FileMaker developers take it for granted that calculated sub-total and total fields will update automatically when portal rows are created, edited or deleted. This becomes problematic when one a) uses the separation model, and b) either intentionally or unintentionally holds the parent and related child records open (uncommitted) while editing, but still expects to see these aggregates update in real time.
Today’s demo file is FM 14 Aggregates and Separation, and for demonstration purposes it has interface elements in both the Data file and the Interface file. Normally of course, in a separated solution, you wouldn’t have interface elements in the Data file (since that would defeat the purpose of separation). Here we are looking at a newly created parent record in the Data file, with a couple newly created portal rows, and the three calc fields below the portal are tracking the changes in real time.
It’s worth pointing out that the aggregate fields update as soon as the user tabs or clicks out of a portal field where changes have been made, i.e., on field exit rather than on record commit. As I mentioned, the parent record is newly created, as are the child records in the portal. If we were to throw Get(RecordOpenState) into the Data Viewer, we would see a 1, which is what you see when the current record is newly created and has never been committed. Once a record has been committed, it is no longer new, and if you reopen it to edit it, then Get(RecordOpenState) will return 2. And of course if you are not editing the current record, then Get(RecordOpenState) returns a zero.
But getting back to the above screen shot, what you see is pretty incredible if you stop to think about it, because new, uncommitted records don’t really exist, in the normal sense of the word… yet the aggregate calcs are updating as if those records really do exist, which is of course a highly desirable behavior as far as the user experience is concerned.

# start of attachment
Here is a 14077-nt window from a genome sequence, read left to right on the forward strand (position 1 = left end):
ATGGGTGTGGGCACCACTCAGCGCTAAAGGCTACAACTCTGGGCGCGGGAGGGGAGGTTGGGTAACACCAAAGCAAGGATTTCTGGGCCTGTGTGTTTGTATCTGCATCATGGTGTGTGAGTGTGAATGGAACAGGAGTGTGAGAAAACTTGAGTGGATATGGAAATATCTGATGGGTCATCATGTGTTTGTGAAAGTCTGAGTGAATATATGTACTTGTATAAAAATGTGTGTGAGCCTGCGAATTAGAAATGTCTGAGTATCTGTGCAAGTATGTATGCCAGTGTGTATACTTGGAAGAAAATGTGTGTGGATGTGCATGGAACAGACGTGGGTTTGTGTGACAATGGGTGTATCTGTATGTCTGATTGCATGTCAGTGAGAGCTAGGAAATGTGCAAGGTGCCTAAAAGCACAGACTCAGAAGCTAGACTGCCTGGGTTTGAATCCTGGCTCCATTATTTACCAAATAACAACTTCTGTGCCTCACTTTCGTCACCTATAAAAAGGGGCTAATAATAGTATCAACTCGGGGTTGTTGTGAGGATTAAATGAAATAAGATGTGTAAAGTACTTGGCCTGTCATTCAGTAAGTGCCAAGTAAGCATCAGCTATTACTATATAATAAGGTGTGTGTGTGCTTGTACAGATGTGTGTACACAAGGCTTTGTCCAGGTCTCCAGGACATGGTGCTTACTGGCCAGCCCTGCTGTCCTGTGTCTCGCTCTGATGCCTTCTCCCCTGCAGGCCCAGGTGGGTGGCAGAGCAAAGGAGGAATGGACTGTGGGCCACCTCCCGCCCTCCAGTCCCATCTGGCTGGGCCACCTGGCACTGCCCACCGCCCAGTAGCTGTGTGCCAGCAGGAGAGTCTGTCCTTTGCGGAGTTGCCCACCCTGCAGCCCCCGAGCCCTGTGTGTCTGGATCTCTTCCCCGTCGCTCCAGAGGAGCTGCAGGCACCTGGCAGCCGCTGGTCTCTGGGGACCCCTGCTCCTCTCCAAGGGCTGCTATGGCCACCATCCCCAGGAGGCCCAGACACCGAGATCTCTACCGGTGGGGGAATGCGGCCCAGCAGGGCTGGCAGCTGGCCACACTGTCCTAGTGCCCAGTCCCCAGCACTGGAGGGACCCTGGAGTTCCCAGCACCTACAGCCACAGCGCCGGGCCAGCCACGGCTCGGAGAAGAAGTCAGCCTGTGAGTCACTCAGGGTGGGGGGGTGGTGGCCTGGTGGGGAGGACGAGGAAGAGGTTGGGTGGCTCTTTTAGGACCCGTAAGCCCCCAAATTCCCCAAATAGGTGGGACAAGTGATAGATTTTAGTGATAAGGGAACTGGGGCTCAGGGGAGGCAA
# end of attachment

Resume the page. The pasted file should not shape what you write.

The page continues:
Incidentally, no other user will see uncommitted changes that you make, until you choose to commit them. When Get(OpenRecordState) is >0, you can cause all changes made (since you opened the parent record) to evaporate by performing a “Revert Record” script step — or, if your layout is set to not save changes automatically, by clicking “Don’t Save” when the following dialog appears.
So what happens when we create a new parent record and begin adding portal rows in the Interface file of a separated solution (i.e., one where the layouts are in a different file than the underlying data tables)?
In the Interface file, aggregate calcs don’t update until the parent record is committed, and while inconvenient, there is a certain logic to this behavior, because in a separated solution each file has its own Relationships Graph: in this demo, the portal is based on a relationship in the Interface file, but the aggregate calcs are based on a relationship in the Data file. In a manner of speaking, until the parent record is committed, the left hand doesn’t know what the right hand is doing.